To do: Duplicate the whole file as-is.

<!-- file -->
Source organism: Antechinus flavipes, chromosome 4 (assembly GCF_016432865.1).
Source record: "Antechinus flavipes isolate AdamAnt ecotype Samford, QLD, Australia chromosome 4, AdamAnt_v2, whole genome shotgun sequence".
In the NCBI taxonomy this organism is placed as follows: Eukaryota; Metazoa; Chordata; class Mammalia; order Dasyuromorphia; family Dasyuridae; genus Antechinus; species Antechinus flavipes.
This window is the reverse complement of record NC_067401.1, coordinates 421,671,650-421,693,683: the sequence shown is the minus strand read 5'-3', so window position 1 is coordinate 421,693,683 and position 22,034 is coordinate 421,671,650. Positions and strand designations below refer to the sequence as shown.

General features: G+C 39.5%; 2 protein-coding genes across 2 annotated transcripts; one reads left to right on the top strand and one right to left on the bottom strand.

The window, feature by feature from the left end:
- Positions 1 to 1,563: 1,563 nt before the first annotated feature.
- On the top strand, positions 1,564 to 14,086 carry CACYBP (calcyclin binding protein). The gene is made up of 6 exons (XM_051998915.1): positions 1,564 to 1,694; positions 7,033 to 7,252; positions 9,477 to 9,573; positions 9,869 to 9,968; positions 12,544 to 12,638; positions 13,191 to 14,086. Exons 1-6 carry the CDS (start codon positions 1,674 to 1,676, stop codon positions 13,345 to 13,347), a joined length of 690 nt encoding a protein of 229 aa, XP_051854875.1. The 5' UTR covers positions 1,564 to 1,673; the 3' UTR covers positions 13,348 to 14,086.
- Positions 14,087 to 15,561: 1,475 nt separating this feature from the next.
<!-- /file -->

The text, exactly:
Source organism: Antechinus flavipes, chromosome 4 (assembly GCF_016432865.1).
Source record: "Antechinus flavipes isolate AdamAnt ecotype Samford, QLD, Australia chromosome 4, AdamAnt_v2, whole genome shotgun sequence".
In the NCBI taxonomy this organism is placed as follows: Eukaryota; Metazoa; Chordata; class Mammalia; order Dasyuromorphia; family Dasyuridae; genus Antechinus; species Antechinus flavipes.
This window is the reverse complement of record NC_067401.1, coordinates 421,671,650-421,693,683: the sequence shown is the minus strand read 5'-3', so window position 1 is coordinate 421,693,683 and position 22,034 is coordinate 421,671,650. Positions and strand designations below refer to the sequence as shown.

General features: G+C 39.5%; 2 protein-coding genes across 2 annotated transcripts; one reads left to right on the top strand and one right to left on the bottom strand.

The window, feature by feature from the left end:
- Positions 1 to 1,563: 1,563 nt before the first annotated feature.
- On the top strand, positions 1,564 to 14,086 carry CACYBP (calcyclin binding protein). The gene is made up of 6 exons (XM_051998915.1): positions 1,564 to 1,694; positions 7,033 to 7,252; positions 9,477 to 9,573; positions 9,869 to 9,968; positions 12,544 to 12,638; positions 13,191 to 14,086. Exons 1-6 carry the CDS (start codon positions 1,674 to 1,676, stop codon positions 13,345 to 13,347), a joined length of 690 nt encoding a protein of 229 aa, XP_051854875.1. The 5' UTR covers positions 1,564 to 1,673; the 3' UTR covers positions 13,348 to 14,086.
- Positions 14,087 to 15,561: 1,475 nt separating this feature from the next.